Speaking from a health perspective, replacing table sugar with invert sugar may not be the wisest health move because both are of almost the same composition. However, this does not seem to matter as more and more people are cutting off table sugar or other artificial sweeteners only to replace with invert sugar. So, really, what’s the trick?
How Is Invert Sugar Made?
For the person who does not know, invert sugar is a syrup that’s produced from water and granulated table sugar. Making invert sugar involves hydrolysis, which means heating a sucrose and water mixture until the preexisting bonds between fructose and glucose break.
The result is a thick, sweetened syrup. And here’s the difference between standard table sugar and invert sugar. Whereas the former is composed of 2 different, but bonded sugar molecules — glucose & fructose; the latter is composed of separated molecules, thanks to hydrolysis, thus making for a sweetener that’s half-free fructose and half-free glucose.
This separation means that invert sugar will melt in baked goods, candies, and beverages at room temperature; standard sugar will simply settle to the bottom of drinks when added at the same temperature. Consequently, invert sugar is a better, sweeter way of sweetening drinks.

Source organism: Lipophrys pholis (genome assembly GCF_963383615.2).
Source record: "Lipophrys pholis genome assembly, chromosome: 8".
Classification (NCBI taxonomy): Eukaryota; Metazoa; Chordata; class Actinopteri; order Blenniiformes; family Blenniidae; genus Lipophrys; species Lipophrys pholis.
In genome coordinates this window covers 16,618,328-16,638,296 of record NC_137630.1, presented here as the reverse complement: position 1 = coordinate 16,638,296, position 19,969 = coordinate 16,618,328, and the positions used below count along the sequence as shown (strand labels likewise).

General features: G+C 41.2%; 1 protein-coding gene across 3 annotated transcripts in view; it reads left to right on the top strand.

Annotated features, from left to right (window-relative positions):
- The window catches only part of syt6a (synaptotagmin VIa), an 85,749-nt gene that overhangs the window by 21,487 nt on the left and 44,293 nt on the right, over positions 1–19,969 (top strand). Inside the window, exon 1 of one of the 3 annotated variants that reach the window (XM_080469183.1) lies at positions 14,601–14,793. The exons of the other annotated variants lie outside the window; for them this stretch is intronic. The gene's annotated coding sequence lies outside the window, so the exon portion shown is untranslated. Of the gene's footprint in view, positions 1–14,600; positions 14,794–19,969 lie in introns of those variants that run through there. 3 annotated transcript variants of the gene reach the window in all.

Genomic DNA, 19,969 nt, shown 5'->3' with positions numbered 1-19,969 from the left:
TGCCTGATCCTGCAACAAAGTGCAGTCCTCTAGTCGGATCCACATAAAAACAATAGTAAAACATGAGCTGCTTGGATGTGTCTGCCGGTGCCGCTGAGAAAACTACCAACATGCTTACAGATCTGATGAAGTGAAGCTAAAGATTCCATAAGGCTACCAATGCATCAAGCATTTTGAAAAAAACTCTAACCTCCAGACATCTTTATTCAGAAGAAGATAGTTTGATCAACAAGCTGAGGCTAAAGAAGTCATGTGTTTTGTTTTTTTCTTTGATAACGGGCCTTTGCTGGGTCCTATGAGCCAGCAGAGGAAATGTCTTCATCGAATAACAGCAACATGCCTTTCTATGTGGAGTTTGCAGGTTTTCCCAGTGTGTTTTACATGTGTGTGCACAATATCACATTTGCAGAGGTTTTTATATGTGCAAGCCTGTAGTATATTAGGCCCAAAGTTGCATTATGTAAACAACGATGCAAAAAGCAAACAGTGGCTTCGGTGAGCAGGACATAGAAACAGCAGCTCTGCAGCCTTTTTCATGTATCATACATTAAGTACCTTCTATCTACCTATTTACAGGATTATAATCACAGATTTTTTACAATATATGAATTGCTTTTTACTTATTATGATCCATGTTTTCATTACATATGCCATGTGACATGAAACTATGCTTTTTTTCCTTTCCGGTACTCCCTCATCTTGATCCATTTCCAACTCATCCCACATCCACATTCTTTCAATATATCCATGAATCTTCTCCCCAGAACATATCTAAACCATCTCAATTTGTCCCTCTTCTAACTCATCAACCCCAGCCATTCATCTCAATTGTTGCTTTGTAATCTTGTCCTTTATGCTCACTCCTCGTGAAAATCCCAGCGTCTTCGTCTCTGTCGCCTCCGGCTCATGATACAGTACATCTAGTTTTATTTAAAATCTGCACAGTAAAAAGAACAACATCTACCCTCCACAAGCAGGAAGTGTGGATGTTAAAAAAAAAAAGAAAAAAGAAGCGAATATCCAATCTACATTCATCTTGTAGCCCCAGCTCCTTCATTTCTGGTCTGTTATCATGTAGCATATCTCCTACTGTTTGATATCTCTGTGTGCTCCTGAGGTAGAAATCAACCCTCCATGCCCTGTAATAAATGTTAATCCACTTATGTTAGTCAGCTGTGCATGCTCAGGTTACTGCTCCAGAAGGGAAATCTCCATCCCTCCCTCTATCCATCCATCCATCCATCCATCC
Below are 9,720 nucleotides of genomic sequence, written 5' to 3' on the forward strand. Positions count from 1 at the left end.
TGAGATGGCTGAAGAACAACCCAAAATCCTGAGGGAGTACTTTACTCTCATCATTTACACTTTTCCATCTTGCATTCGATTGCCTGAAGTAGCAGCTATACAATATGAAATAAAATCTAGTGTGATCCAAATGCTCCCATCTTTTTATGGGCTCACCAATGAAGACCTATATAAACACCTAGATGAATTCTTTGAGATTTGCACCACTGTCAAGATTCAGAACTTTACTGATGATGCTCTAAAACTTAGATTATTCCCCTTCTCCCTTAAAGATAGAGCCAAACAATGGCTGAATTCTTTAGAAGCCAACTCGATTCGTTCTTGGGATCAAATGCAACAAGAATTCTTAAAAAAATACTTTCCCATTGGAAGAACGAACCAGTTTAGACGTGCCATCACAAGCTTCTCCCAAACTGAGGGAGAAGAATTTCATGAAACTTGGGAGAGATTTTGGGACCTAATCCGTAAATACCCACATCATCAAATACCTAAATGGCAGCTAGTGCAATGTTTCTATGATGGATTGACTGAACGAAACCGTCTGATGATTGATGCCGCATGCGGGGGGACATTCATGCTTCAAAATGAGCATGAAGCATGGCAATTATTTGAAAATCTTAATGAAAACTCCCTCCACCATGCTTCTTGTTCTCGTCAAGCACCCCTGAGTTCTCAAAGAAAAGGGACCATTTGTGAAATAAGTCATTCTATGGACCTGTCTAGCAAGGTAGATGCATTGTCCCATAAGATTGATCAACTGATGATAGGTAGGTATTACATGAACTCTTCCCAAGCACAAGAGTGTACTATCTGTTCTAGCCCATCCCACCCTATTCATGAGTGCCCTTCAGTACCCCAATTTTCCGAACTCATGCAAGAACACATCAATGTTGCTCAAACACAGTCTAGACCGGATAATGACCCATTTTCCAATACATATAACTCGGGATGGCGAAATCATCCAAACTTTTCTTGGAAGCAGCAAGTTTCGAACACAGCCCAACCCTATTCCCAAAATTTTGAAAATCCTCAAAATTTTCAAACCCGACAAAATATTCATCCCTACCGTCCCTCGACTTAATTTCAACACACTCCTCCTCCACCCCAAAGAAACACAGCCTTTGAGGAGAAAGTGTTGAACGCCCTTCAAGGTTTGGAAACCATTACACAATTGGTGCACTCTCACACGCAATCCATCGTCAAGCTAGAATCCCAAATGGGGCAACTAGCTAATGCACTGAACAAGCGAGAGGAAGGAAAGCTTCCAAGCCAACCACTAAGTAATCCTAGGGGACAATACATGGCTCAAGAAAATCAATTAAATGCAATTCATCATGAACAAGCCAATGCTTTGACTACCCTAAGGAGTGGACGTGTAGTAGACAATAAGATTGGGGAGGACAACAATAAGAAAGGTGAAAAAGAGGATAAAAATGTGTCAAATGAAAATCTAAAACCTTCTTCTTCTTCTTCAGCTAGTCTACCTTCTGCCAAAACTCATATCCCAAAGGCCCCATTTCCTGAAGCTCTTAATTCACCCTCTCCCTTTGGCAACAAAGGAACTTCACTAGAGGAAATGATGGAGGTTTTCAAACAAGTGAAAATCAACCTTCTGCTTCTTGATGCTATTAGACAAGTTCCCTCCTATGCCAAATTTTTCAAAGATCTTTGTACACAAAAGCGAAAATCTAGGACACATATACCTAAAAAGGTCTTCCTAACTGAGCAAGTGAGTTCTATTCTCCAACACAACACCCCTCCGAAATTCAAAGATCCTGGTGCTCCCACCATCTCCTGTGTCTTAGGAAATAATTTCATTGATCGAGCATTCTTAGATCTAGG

Nutritional Value of Invert Sugar
There are two divisions of invert sugar available across supermarkets. The first is a 50% inverted sugar syrup, whose 50% is made up of table sugar, and its remaining percentage is inverted fructose and glucose. The second is the 100% inverted sugar syrup, which is completely made up of inverted glucose and fructose; no standard sugar at all.
According to the USDA (United States Department of Agriculture), a tablespoon of invert sugar offers approximately:
- 46 calories
- 11.8 grams of carbohydrates
- 11.8 grams of sugar
- zero fat
- zero fiber
- zero protein
Benefits Associated With Replacing Standard Sugar With Invert Sugar
Better Beverage Sweetener
As earlier explained, invert sugar dissolves instantly in cold beverages. It can be used to sweeten iced tea, ice coffee, frozen cocktails & many more. It is also a common presence in the flavored syrups commonly used in coffee shops.
Food & Candy Sweetener
Since it is a better sweetener, invert syrup is a preferable option in foods and candies, including fudge, ice cream, chocolate, cookies, cakes, ganache, and taffy.
Invert syrup does not crystalize when added to baked goods, which is common with table sugar. Thus, it can be used to fine-tune the moisture and texture of baked foods.
Invert sugar is more commonly used to ferment products, such as beer and kombucha. Studies suggest that it speeds up glucose fermentation.
More Resistant To Spoilage
Goods made using invert sugar are less likely to spoil from microbial growth as few studies suggest that it makes food more resistant. However, evidence is thin on this, and more research is required.
Takeaways From Replacing Table Sugar With Invert Sugar
You will agree that replacing table sugar with invert sugar is far from a move made purely on health consideration. Still, it is difficult to argue that the latter is not more useful than the former. Be careful of getting addicted to invert sugar, as it is harmful when consumed excessively.